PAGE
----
We already know that it goes well, stops on a tanner and can get around corners but what’s the Django like on a practical level?
Firstly the Evasion comes equipped with a screen as standard. The screen is well finished, the brackets are good quality and it looks smart, not high enough to make it look geeky, not too low to be useless. It stops a bit of wind and rain so is well worth having.
The Evasion also comes with a chrome fold-down front rack, again this is great quality, easily on a par with the genuine Vespa accessories for the GTS. The only snag with the rack is that it sits quite high up so you can’t really fit much on it without it obscuring the headlight or indicators, it’s more of a fashion accessory than a practical luggage carrier. You’d probably get a small tent on there if you were going away for the weekend though. I’ve seen a few Django riders on scooter rallies in the last year or so as it happens. Having said that, the Allure version could be a better option if you needed extra storage space for your regular commute, because it comes with a top box as standard.
There is storage space beneath the seat (it pops open easily using the key in the ignition). It’s not a bad size under there so it’s useful enough. The rear part of the seat is separate so doesn’t lift up and it’s easy enough to bungee a bag, tent or your shopping to the back using the grab handle. Finally it also has a flat floor and the ever-useful bag hook. So you can load a Django up quite well if you put your mind to it.
In the centre of the legshields there’s a separate switch, put the ignition key in the slot, twist the key to the left and a little door pops open. That’s for the fuel filler. The fuel tank sits nice and low beneath the floorboards, keeping the weight of sloshing fuel low down adds to the scooters stability. Turn the key to the right and the right hand flap opens, this one contains the 12v charge point. This is useful for charging a phone on the move but not so good for powering accessories. I was using it for a heated vest but you can’t shut the door with it plugged in because the cable gets trapped, so I had to ride with the door swinging open.
Peugeot designers take note: a small moulded slot at the bottom of the door would be a good addition to allow a sat nav/accessory cable to pass through and the door to close.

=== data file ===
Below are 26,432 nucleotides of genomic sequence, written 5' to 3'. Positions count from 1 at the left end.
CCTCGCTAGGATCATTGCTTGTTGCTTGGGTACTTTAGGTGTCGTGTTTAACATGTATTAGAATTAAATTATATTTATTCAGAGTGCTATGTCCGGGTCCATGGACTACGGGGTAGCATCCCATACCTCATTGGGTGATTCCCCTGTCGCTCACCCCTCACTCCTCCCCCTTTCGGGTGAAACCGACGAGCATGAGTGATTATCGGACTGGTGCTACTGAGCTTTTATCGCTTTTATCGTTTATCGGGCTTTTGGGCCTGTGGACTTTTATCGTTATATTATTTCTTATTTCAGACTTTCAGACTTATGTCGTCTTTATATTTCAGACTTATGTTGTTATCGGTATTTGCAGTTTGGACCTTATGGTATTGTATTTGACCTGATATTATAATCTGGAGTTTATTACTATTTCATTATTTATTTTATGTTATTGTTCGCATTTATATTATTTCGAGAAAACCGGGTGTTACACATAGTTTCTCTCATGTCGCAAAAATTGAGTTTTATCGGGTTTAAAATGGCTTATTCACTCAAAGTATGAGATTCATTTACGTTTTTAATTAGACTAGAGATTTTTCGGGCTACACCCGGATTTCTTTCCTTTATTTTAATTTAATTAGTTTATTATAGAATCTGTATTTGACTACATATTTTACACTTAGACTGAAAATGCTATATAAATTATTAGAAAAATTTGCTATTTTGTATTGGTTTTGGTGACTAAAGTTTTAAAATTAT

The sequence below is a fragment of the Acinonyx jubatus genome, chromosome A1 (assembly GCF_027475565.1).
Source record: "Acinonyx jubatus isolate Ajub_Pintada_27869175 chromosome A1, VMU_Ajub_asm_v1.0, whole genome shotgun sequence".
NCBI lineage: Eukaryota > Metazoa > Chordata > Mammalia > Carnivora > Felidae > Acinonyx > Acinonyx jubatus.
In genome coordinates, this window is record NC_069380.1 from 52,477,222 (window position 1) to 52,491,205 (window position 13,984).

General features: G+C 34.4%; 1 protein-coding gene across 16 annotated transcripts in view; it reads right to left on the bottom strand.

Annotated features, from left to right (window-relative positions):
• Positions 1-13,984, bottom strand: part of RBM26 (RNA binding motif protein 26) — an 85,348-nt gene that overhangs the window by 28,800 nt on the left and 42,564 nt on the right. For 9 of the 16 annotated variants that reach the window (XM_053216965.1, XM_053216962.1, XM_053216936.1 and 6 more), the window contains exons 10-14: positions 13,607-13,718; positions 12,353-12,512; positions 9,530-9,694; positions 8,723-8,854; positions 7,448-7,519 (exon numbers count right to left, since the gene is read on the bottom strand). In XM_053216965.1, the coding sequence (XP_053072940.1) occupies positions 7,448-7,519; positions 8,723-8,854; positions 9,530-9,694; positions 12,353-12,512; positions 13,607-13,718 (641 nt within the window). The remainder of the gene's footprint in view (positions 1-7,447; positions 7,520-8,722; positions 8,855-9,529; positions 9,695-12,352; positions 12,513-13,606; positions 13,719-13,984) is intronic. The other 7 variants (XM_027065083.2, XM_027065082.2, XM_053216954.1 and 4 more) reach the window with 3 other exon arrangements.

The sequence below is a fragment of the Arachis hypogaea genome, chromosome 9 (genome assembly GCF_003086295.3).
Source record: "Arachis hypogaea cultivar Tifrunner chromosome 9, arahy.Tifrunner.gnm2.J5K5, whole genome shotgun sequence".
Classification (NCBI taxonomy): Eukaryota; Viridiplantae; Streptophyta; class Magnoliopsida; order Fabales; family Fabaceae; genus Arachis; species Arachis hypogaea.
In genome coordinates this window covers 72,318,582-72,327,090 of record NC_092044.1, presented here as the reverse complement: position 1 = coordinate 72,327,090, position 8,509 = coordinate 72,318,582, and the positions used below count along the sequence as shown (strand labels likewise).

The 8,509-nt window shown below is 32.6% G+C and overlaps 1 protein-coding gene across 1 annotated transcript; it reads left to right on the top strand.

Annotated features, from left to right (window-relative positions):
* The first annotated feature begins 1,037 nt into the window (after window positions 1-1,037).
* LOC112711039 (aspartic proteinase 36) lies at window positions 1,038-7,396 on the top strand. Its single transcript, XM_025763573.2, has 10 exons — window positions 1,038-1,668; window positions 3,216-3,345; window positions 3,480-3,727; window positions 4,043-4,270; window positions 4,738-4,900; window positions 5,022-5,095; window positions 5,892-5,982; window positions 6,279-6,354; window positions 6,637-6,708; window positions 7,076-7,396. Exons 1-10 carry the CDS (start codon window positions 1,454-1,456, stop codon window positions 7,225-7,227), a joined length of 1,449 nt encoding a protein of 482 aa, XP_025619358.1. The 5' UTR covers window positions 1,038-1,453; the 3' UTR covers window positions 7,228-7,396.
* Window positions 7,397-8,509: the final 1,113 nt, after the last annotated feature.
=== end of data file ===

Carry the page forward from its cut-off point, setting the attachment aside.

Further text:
The instruments are elegant and useful with an analogue white-faced speedo sitting around the outside of the digital display. The multi-function dash includes time, trip, odometer, temperature, fuel level and battery condition and has a push button in the centre to scroll the functions and clear the trip.
Ergonomically the indictor took a little getting used to, the button didn’t fall instantly to thumb and for the first couple of rides I found myself glancing down to find the button but you soon get used to these things. The starter button is on a spring and felt a bit wobbly (you can see it in the video), nothing major but it could be better.
The seating position is good, lots of room between my knees and the legshields so it doesn’t feel cramped, even Sticky (he’s almost 9ft 6″) remarked that it was roomier than it looked when he rode it. The seat is firm but comfortable, although I’m not a huge fan of sloped back seats, on longer journeys they stop you being able to spread out a bit. Even so, like pretty much everything on the Peugeot the seat is well finished, small details like the stitching and white piping all add up to give the scooter an air of quality.
With LED lighting and indicators all round the Django is bang up to date. The lights are bright and the indicators are nice and subtle, almost blending into the rear bodywork.
The retro market is hot at the minute, with the likes of Scomadi (and Royalloy/RA/Royal Alloy having a Thai/Chinese bun fight), various Vespa clones, the AJS Modena etc. and the new Lambretta on it’s way. Thankfully Peugeot chose to capitalise on their own heritage and development, rather than stealing somebody else’s and they’ve done it very well.
Ride at 16 & above
The Django is offered in 50cc. 125cc and 150cc capacities so there’s something for a 16 year old (or full car licence holder to ride), a learner over 17, or a full licence holder who wants a little extra power for the longer commute.
Style and tune it up
Add into the mix the choice of styles, the option to customise your Django and the tuning potential offered by the likes of Readspeed and you get a retro scooter with a lot of flexibility. We’ll be riding a Readspeed kitted Django shortly. We also sell the Django Scorpion Exhaust through our webshop.
I thoroughly enjoyed my time on-board the Django, it was quite surprising to be honest – especially performance wise. It’s a scooter that feels quite substantial. It isn’t just a lightweight machine that bounces you around and feels cheap, it’s a quality bit of kit.
The fit, finish and decent engine all help to make it a rideable, useful and capable machine as well. I’d quite happily do a couple of hundred miles on it without worrying. Some of the lesser/cheaper 125cc scooters I’d not even consider using for a trip to the chippy. The Django can be used anywhere.
If you like the idea of a retro machine but don’t necessarily need it to have a ‘Vespa’, ‘Lambretta’ or even ‘Scomadi’ badge on the legshields but you want a practical, good looking scooter you really should have a good look at the Django.
Words and static photos: Iggy/Action shots & video: Sticky
Video edit: Charles Rabréud
Peugeot Django Evasion specs
Engine: 125cc single cylinder. 4-stroke, air-cooled, fuel injected
Suspension: Telescopic front fork, rear single shock absorber
Tyres: Front & rear 120/70-12″
Seat height: 770mm
Dimensions: Length 1944mm, width mm, wheelbase 1363mm
Fuel capacity: 8.2 litres
Colours: Orange, red, green, blue
Contact: Peugeot Scooters
Lab report: 9.3